It should be a cheap cash in on the novelty song that Frank Zappa had recorded with his daughter Moon Unit. Recorded when she was just 14 and appearing on his album Ship Arriving Too Late to Save a Drowning Witch, it’s his only top 40 hit despite a career in music.
It’s not typical Zappa, staying mainly in conventional 4/4 time (until the end) and being mainly all about the conversations Moon Unit had overheard at the mall, but meant to be a deliberate attack on typical Valley Girls.In fact, Zappa saw the San Fernando Valley as “a most depressing place.”
While he was distressed that this song would make hi a novelty act, Zappa did try to see if a film could be made. He’d later try to stop production of the film through a lawsuit, claiming that it infringed on his trademark.
Regardless, no one got the point of the song. It wasn’t cool to be a Valley Girl. Try telling that to everyone else.
Speaking of music, the songs in this movie ended up costing $250,000 over the film’s $350,000 budget. As a result, some of the clearances — like “Who Can It Be Now?” by Men at Work, which was replaced by Josie Cotton’s “Systematic Way” — changed the songs and ended up canceling the original Epic Records soundtrack. Some copies did get out and there’s also a bootleg with the title Valley Girls that are both collectors’ items. There was a six-song mini-LP that Roadshow Records — a one-off Atlantic imprint — put out and that was all fans got until 1994 and 1995, when Rhino released two CDs of the movie’s songs.
The songs are what drive this music, as it’s powered by KROQ, taking that station’s playlist to the entire county with standouts like Cotton’s “Johnny Are You Queer?,” Bonnie Hayes’ “Girls Like Me,” The Plimsouls’ “A Million Miles Away,” The Payolas’ “Eyes of a Stranger” and, of course, Modern English’s “I Melt With You,” which appears twice in the movie. Director Martha Coolidge heard it on the ROQ and felt that it was the song for her story, but since the station didn’t announce songs, she was forced to call them and sing it to have it be identified. Cotton, the Plimsouls and the Psychedelic Furs all show up in the actual movie, too.
The actual story is a mix of Romeo and Juliet with an allusion to The Graduate at the end, as the Valley side — Sherman Oaks Galleria being their Mecca (and the home of Commando, Chopping Mall and many, many other films) — is represented by Julie (Deborah Foreman, whose credits endear her to horror fans everywhere with April Fool’s Day and Waxwork on her resume) and Hollywood being personified by Randy (California Kinski Nicolas Cage). Their relationship begins as just looks at a beach — hints of Grease, huh? — but progresses to show the difference between classes that has only grown since 1983.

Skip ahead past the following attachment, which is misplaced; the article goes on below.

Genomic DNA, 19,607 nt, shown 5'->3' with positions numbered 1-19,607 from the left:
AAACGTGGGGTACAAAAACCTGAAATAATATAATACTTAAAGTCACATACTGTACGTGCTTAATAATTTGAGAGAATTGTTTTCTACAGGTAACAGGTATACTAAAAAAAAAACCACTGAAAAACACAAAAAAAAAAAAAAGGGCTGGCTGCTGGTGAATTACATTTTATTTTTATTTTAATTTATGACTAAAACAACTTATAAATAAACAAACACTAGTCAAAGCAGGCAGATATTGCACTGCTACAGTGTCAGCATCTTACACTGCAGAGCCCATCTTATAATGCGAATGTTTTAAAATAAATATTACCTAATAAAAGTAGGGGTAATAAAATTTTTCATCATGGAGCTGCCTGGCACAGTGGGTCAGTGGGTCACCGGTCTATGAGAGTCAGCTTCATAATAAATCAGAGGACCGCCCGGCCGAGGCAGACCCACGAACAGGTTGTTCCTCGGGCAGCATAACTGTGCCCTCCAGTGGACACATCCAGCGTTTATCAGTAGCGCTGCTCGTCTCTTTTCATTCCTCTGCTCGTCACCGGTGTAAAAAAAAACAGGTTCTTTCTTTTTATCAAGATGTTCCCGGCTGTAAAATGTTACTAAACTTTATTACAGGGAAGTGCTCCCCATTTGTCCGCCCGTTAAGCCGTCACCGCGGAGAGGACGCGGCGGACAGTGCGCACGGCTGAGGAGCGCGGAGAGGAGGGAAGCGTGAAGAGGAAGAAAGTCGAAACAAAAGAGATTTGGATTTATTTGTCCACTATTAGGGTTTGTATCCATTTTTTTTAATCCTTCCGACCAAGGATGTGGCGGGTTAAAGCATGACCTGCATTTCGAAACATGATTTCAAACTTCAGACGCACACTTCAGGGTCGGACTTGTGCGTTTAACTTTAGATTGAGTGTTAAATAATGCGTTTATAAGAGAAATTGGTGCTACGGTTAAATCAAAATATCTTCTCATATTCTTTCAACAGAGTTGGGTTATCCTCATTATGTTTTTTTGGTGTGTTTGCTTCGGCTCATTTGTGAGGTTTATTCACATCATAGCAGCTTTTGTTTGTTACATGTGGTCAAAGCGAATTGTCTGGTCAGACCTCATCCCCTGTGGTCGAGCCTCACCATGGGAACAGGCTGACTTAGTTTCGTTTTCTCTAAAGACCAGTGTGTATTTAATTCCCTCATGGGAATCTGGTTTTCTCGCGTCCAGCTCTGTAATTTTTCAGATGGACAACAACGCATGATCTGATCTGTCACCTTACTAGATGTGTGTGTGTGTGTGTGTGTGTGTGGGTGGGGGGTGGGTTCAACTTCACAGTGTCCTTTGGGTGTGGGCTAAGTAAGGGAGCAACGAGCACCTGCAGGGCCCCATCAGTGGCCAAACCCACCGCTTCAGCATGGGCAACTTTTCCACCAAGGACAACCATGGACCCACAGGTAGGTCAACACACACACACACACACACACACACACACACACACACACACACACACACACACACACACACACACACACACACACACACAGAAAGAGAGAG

There’s also a subplot between Suzi (Michelle Meyrink, the female nerd Judy in Revenge of the Nerds) and her stepmother Beth (Lee Purcell, Necromancy) vying for the same boy. A more conventional relationship exists between Julie and her parents (Coleen Camp, who has been in everything from the Police Academyseries to Wicked Stepmother, Sliver, Apocalypse Now and The Swinging Cheerleaders along with Frederic Forrest, who was also several Coppola films, including One from the Heart), who despite owning a health food business really want their daughter to experience life.
Joyce Hayser is also in this and she’s made quite the career of showing up in teh pop culture moments of my life. She’s the girl in the Dan Hartman video for “I Can Dream About You” (which comes from the soundtrack for Streets of Fire), she’s in the strange as hell Saturday Night Fever sequel Staying Alive and if you were 13 in 1985, you’d know her as Teri/Terry from the cable juggernaut Just One of the Guys.
Oh! Valley Girl has even more! E.G. Daily — who would also appear in the aforementioned Streets of Fire, a movie that I cannot implore you enough to watch — is here. Most folks know her as Dottie from Pee-Wee’s Big Adventure, but she was also in Better Off Dead, provided the voice for Babe the Pig and Tommy Pickles on Rugrats, was in the video for Rod Stewart’s “Young Turks” and was Sex-Head in Rob Zombie’s 31. She also dated Jon-Eric Hexum before his untimely death and was married to Rick Salomon. Yes, the same guy in the Paris Hilton sex tape, who was also married to Pam Anderson and Shannen Doherty. Hollywood is crazy.
The club scenes in this movie were shot at a place that was once called Filthy McNasty’s and The Central. Today, you would know it as The Viper Room. Seeing the Sunset Strip in this movie made me dream of one day being there, surrounded by all this energy and rock and roll. I mean, just look at the marquees — Kitten Natividad is dancing!
Allan Arkush based most of his early films on his real life. Rock ‘n Roll High School is pretty much about going to New Jersey’s Fort Lee High School. And this film is all about his experiences working at The Fillmore East as an usher, stage crew member and in the psychedelic light show Joe’s Lights, which got him on stage with everyone from The Who, Grateful Dead and Santana to the Allman Brothers and Fleetwood Mac.
I have no idea what experiences helped shaped Heartbeeps, Caddyshack II and Deathsport, which he helped finish.
That said — Get Crazy lives in the exact heart of everything I love: hijinks movies, huge casts, rock and roll and cult films. It’s pretty much, well, everything.